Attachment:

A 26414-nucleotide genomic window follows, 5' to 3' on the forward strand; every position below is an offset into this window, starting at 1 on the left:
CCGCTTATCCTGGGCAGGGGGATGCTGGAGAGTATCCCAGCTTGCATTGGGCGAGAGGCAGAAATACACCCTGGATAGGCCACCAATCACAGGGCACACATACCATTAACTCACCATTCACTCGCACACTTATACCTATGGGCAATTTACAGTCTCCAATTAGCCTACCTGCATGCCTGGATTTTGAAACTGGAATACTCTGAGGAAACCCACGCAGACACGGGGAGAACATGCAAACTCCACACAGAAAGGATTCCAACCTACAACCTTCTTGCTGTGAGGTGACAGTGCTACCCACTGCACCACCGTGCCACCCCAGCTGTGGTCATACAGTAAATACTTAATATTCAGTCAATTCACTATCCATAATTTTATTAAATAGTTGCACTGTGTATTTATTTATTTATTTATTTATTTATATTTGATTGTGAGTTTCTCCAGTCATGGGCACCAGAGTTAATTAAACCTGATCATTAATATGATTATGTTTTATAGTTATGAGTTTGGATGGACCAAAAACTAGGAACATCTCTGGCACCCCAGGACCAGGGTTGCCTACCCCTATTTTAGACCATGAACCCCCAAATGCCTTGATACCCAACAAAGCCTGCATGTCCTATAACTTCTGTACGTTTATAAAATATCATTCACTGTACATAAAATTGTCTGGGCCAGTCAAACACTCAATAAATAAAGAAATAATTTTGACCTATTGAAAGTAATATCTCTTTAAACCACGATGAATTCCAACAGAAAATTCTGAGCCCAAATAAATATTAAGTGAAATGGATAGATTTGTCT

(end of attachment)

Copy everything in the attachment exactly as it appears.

A 26414-nucleotide genomic window follows, 5' to 3' on the forward strand; every position below is an offset into this window, starting at 1 on the left:
CCGCTTATCCTGGGCAGGGGGATGCTGGAGAGTATCCCAGCTTGCATTGGGCGAGAGGCAGAAATACACCCTGGATAGGCCACCAATCACAGGGCACACATACCATTAACTCACCATTCACTCGCACACTTATACCTATGGGCAATTTACAGTCTCCAATTAGCCTACCTGCATGCCTGGATTTTGAAACTGGAATACTCTGAGGAAACCCACGCAGACACGGGGAGAACATGCAAACTCCACACAGAAAGGATTCCAACCTACAACCTTCTTGCTGTGAGGTGACAGTGCTACCCACTGCACCACCGTGCCACCCCAGCTGTGGTCATACAGTAAATACTTAATATTCAGTCAATTCACTATCCATAATTTTATTAAATAGTTGCACTGTGTATTTATTTATTTATTTATTTATTTATATTTGATTGTGAGTTTCTCCAGTCATGGGCACCAGAGTTAATTAAACCTGATCATTAATATGATTATGTTTTATAGTTATGAGTTTGGATGGACCAAAAACTAGGAACATCTCTGGCACCCCAGGACCAGGGTTGCCTACCCCTATTTTAGACCATGAACCCCCAAATGCCTTGATACCCAACAAAGCCTGCATGTCCTATAACTTCTGTACGTTTATAAAATATCATTCACTGTACATAAAATTGTCTGGGCCAGTCAAACACTCAATAAATAAAGAAATAATTTTGACCTATTGAAAGTAATATCTCTTTAAACCACGATGAATTCCAACAGAAAATTCTGAGCCCAAATAAATATTAAGTGAAATGGATAGATTTGTCT